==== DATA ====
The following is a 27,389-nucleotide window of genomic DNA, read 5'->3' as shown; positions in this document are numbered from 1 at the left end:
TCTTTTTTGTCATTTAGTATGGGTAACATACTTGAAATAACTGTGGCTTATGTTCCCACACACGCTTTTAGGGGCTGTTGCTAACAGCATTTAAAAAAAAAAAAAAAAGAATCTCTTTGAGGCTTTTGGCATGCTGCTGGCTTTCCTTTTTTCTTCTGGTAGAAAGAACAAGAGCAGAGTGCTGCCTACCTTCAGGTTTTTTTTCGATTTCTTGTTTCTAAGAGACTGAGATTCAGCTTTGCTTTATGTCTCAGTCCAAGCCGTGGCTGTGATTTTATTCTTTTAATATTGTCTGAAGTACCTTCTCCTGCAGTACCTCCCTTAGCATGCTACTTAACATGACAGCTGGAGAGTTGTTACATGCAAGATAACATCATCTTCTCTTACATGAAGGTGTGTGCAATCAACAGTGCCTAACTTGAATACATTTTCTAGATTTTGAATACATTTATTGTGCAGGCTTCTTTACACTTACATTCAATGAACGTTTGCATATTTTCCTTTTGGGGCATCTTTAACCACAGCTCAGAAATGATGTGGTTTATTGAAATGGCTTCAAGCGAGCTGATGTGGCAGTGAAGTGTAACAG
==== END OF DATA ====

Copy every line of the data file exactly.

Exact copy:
The following is a 27,389-nucleotide window of genomic DNA, read 5'->3' as shown; positions in this document are numbered from 1 at the left end:
TCTTTTTTGTCATTTAGTATGGGTAACATACTTGAAATAACTGTGGCTTATGTTCCCACACACGCTTTTAGGGGCTGTTGCTAACAGCATTTAAAAAAAAAAAAAAAAGAATCTCTTTGAGGCTTTTGGCATGCTGCTGGCTTTCCTTTTTTCTTCTGGTAGAAAGAACAAGAGCAGAGTGCTGCCTACCTTCAGGTTTTTTTTCGATTTCTTGTTTCTAAGAGACTGAGATTCAGCTTTGCTTTATGTCTCAGTCCAAGCCGTGGCTGTGATTTTATTCTTTTAATATTGTCTGAAGTACCTTCTCCTGCAGTACCTCCCTTAGCATGCTACTTAACATGACAGCTGGAGAGTTGTTACATGCAAGATAACATCATCTTCTCTTACATGAAGGTGTGTGCAATCAACAGTGCCTAACTTGAATACATTTTCTAGATTTTGAATACATTTATTGTGCAGGCTTCTTTACACTTACATTCAATGAACGTTTGCATATTTTCCTTTTGGGGCATCTTTAACCACAGCTCAGAAATGATGTGGTTTATTGAAATGGCTTCAAGCGAGCTGATGTGGCAGTGAAGTGTAACAG